The word hammam is an Arabic word meaning ‘spreader of warmth’ The ritual goes back thousands of years to the Romans and Greeks who developed the communal bath as a social institution. Around 630 A.D., Mohammed recommended ‘sweat’ baths, marking the beginning of the Islamic hammam. “Mohammed believed that the heat of the hammam enhanced fertility, and that the followers of faith should multiply. With this new religious significance, the hammam became an annex to the mosque, complying with Islamic laws of hygiene and purification,” says Mikkel Aaland in his book, Sweat (Capra, 1978). As the Islamic faith spread, so did the hammam. Like the Roman baths, it became a place to socialize. “Daily lives revolved around these bathhouses,” says Carol Fajht, spa director at Shangri-La’s Barr Al Jissah Resort and Spa in Muscat, Oman. A story in Scheherazade’s A Thousand and One Nights shows exactly how natural a visit to the hammam was: ‘Come let us walk about and take our solace in the city and visit the hammam.’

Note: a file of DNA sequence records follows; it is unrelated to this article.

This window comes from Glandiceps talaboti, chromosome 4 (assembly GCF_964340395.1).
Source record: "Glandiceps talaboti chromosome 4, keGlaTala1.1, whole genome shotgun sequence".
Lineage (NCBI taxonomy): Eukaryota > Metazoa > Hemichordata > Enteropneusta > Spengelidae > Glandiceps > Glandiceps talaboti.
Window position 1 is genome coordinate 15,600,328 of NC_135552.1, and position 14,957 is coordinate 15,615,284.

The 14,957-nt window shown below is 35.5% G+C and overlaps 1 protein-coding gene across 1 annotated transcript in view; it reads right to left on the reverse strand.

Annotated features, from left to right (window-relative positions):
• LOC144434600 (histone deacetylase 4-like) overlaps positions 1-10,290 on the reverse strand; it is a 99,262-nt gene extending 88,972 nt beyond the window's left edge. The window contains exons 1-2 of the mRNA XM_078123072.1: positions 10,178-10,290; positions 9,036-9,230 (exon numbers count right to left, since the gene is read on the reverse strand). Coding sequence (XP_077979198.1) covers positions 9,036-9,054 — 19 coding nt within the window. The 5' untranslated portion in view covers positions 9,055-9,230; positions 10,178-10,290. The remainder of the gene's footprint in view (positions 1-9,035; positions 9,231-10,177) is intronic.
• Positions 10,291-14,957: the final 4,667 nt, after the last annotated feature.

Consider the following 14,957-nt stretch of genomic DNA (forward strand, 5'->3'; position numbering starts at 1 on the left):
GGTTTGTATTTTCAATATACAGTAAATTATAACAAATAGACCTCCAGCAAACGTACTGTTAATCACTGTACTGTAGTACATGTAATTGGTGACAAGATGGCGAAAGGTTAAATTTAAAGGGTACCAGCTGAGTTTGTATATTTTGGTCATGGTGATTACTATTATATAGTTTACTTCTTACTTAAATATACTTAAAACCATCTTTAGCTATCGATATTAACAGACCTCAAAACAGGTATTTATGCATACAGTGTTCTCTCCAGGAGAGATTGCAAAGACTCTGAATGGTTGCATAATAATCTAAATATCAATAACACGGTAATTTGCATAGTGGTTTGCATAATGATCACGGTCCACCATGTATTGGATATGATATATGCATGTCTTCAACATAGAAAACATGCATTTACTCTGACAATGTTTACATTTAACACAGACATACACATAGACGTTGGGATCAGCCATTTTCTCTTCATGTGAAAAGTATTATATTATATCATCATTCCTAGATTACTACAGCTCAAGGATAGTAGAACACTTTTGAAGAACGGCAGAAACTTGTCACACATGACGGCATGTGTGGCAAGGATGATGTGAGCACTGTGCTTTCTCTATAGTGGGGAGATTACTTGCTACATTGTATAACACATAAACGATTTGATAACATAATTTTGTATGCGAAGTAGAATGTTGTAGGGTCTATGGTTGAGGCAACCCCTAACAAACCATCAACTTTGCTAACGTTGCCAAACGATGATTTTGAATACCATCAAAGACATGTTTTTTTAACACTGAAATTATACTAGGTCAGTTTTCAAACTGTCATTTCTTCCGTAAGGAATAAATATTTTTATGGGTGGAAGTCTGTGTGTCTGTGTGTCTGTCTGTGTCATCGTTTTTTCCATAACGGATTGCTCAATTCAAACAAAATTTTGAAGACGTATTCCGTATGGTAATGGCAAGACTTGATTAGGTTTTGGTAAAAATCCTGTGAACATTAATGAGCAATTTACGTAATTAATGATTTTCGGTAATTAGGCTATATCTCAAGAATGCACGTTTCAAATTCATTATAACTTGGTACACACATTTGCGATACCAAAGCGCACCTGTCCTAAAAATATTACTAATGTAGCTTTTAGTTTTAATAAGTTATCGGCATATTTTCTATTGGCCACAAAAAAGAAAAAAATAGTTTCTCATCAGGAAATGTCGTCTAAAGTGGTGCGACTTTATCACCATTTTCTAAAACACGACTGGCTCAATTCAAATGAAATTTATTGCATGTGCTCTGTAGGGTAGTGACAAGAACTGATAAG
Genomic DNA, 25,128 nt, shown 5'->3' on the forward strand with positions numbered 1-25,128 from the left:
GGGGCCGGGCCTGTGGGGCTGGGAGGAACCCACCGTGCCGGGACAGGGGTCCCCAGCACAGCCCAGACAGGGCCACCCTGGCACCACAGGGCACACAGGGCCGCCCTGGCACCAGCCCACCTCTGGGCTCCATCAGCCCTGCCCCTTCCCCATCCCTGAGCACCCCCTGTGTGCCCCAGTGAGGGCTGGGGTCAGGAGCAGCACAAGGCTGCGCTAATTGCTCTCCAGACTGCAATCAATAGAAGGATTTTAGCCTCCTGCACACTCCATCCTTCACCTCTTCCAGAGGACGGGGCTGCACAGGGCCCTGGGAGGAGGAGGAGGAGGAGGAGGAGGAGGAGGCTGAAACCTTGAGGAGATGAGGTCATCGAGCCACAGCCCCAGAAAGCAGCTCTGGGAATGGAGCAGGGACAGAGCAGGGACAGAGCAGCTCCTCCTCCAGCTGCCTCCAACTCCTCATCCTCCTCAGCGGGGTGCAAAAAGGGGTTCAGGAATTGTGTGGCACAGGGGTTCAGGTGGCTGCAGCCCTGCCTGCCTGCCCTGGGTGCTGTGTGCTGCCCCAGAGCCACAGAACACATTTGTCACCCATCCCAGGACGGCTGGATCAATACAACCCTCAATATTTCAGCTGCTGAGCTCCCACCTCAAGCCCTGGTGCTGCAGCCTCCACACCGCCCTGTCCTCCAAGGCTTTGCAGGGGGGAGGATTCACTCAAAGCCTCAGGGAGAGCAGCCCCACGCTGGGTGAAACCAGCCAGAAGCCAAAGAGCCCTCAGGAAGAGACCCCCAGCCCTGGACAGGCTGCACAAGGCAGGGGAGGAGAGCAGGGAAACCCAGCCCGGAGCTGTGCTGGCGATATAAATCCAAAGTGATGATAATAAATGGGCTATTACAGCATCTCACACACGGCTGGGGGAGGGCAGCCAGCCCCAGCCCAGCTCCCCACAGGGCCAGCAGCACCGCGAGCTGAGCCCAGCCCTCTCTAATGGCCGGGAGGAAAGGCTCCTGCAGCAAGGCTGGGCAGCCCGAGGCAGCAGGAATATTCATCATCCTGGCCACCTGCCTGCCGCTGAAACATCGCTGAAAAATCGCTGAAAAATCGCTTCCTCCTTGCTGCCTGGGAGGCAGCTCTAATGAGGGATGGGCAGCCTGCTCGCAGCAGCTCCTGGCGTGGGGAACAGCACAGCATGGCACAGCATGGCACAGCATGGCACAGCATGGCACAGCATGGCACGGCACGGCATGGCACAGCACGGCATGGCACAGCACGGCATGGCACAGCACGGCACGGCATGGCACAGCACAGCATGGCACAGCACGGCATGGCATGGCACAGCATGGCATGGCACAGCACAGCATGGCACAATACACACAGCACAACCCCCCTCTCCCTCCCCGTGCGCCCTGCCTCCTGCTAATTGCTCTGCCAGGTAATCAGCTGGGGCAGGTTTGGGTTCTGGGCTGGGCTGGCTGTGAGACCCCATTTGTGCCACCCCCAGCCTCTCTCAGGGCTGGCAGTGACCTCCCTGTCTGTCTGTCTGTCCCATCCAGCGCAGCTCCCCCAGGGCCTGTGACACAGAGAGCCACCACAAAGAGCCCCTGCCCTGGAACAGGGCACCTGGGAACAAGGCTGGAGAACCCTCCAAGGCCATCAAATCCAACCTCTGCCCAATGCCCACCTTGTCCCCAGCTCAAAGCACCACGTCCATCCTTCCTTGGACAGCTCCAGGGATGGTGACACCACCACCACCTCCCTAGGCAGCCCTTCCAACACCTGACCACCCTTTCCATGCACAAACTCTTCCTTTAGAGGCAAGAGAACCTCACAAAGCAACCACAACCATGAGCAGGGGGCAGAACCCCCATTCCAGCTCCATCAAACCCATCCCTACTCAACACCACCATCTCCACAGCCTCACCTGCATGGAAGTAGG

When Mohammed first advocated the hammam, women were forbidden; but because women had no place to socialize with other women, eventually they were permitted to bathe at specific hours. “The hammam became so important to Moslem women that if the husband denied his wife visits, she had grounds for divorce,” says Aaland. In Morocco today, even in the Berber countryside, where men ride donkeys and women scrub their clothes in the river, each village has a hammam. To this day, there are still different hours for men and women, but its purpose remains the same: a communal bath, social institution, weekly health therapy, and in many cultures, as a treatment for medical conditions.